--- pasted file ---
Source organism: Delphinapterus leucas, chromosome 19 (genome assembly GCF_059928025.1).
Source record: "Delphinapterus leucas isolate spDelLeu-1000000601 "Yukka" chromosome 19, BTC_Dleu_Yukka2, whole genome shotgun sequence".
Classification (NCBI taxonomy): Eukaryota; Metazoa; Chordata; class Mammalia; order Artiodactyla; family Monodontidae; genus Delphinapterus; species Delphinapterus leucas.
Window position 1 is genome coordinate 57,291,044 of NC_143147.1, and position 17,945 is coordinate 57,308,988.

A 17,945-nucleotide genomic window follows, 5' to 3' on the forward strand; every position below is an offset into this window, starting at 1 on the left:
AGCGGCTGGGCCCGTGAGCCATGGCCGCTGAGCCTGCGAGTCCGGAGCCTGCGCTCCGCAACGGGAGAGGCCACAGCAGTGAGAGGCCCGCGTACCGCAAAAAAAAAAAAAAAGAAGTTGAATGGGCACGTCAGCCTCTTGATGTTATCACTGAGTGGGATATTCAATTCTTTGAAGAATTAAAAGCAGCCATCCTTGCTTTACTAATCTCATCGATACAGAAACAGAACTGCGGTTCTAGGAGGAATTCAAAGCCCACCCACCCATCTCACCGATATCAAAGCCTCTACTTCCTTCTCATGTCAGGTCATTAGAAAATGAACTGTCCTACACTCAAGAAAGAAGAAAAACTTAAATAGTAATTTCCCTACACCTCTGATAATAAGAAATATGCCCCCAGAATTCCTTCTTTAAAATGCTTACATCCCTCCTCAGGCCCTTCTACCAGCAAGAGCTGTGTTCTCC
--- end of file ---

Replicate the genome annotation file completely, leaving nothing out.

Source organism: Delphinapterus leucas, chromosome 19 (genome assembly GCF_059928025.1).
Source record: "Delphinapterus leucas isolate spDelLeu-1000000601 "Yukka" chromosome 19, BTC_Dleu_Yukka2, whole genome shotgun sequence".
Classification (NCBI taxonomy): Eukaryota; Metazoa; Chordata; class Mammalia; order Artiodactyla; family Monodontidae; genus Delphinapterus; species Delphinapterus leucas.
Window position 1 is genome coordinate 57,291,044 of NC_143147.1, and position 17,945 is coordinate 57,308,988.

A 17,945-nucleotide genomic window follows, 5' to 3' on the forward strand; every position below is an offset into this window, starting at 1 on the left:
AGCGGCTGGGCCCGTGAGCCATGGCCGCTGAGCCTGCGAGTCCGGAGCCTGCGCTCCGCAACGGGAGAGGCCACAGCAGTGAGAGGCCCGCGTACCGCAAAAAAAAAAAAAAAGAAGTTGAATGGGCACGTCAGCCTCTTGATGTTATCACTGAGTGGGATATTCAATTCTTTGAAGAATTAAAAGCAGCCATCCTTGCTTTACTAATCTCATCGATACAGAAACAGAACTGCGGTTCTAGGAGGAATTCAAAGCCCACCCACCCATCTCACCGATATCAAAGCCTCTACTTCCTTCTCATGTCAGGTCATTAGAAAATGAACTGTCCTACACTCAAGAAAGAAGAAAAACTTAAATAGTAATTTCCCTACACCTCTGATAATAAGAAATATGCCCCCAGAATTCCTTCTTTAAAATGCTTACATCCCTCCTCAGGCCCTTCTACCAGCAAGAGCTGTGTTCTCC